From Dog Owners to Dancers, Cubans Are Getting Organized


Through the clamor of rumba music, Jamaican-accented English drifts from the open door of a neatly painted clapboard house.

A sign identifies the building as the West Indian Welfare Centre, an organization that has existed for most of this century--ever since Jamaicans arrived to cut sugar cane. Founded to help Jamaicans in financial trouble, it became a social center and has now taken on a new vibrancy.

Old men still form a circle of rocking chairs in the afternoon to compare their memories, but often they are joined by young historians, who jot their recollections in notebooks. Two years ago, the group's youth division started an English-language school; it graduated 19 students, its first class, this spring.

Other towns with a West Indian tradition have asked the center to help them form their own local organizations, said Robert Plaxton, the group's president. "Better conditions have been created to allow traditions to be carried out," he said.

The old association and its offshoots are part of a growing Cuban civic society that has blossomed in the four years since the government passed a law recognizing such groups. Ethnic, religious, environmental and special interest groups from dog owners' organizations to dance societies have sprung up.

Critics claim the law is aimed at controlling civic groups because it requires them to register with the government. Earlier this year, dozens of leaders whose organizations are concerned with human rights or political reform were arrested.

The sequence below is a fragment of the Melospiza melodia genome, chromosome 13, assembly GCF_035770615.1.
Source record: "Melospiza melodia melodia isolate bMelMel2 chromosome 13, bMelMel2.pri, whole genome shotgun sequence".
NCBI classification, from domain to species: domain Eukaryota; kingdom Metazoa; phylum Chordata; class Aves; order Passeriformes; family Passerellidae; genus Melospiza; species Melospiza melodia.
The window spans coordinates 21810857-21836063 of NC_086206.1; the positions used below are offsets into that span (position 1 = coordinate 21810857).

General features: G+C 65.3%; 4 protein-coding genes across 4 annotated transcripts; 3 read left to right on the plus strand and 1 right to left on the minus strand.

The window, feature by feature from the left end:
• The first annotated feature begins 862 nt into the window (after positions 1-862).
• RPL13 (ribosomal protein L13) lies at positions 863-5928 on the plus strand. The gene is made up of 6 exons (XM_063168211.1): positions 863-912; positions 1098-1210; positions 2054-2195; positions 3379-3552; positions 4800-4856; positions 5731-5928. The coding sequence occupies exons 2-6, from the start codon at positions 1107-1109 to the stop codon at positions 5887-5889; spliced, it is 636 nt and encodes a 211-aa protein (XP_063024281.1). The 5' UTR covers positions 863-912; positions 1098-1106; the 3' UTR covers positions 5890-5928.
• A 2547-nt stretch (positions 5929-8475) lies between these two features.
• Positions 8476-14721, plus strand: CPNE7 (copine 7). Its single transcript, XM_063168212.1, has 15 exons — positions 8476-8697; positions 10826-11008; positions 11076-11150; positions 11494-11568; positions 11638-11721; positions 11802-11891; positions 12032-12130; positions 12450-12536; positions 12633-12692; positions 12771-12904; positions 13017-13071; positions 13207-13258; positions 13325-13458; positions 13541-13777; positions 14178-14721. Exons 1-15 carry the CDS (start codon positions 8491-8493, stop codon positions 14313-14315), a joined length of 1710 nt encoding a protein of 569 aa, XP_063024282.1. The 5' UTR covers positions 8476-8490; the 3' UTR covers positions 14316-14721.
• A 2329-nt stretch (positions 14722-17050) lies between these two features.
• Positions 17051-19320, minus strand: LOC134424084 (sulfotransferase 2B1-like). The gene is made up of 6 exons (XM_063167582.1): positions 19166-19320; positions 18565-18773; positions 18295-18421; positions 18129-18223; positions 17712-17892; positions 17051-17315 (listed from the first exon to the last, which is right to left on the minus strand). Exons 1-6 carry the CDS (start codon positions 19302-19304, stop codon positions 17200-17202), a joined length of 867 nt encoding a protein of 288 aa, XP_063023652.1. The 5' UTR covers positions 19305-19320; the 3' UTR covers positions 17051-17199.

Because government officials did not respond to requests for interviews, the number of registered organizations was unavailable. However, the groups are thought to total about 2,000, including long-standing offshoots of the Communist Party.

"Civic organizations are far more dynamic in Cuba than most people realize," said Joel Suarez, coordinator of the Martin Luther King Center in Havana. The center was founded as an ecumenical body in 1987 and has expanded to include housing, educational programs, work with the elderly and other activities that the government once monopolized.

"The government cannot take on everything," said Martha Garrilasco, vice president of Habitat-Cuba, a group that builds and remodels low-cost housing for minimal fees. Cubans also noticed that while governments were cutting back on foreign aid, more money was becoming available for civic groups through nongovernment organizations.

Civic organizations have not just accepted the financial burden of what used to be government responsibilities. They are also meeting their goals in different, generally more democratic, ways.

When Garrilasco worked for the government housing authority, she said, "We never spoke with the people who were going to live in the housing." In contrast, Habitat has sociologists on staff to help architects and engineers consult with the people whose houses they are building or remodeling.

The group receives no Cuban government support. Administrative costs are covered by dues of less than $1 a month paid by professionals in the group's Community Architect program. Money is also donated by foreign governments and organizations.

"During the 1960s and 1970s, diversity was discouraged [by the government] for fear it would damage unity," Suarez said. Now, "a new space for other groups has been created."

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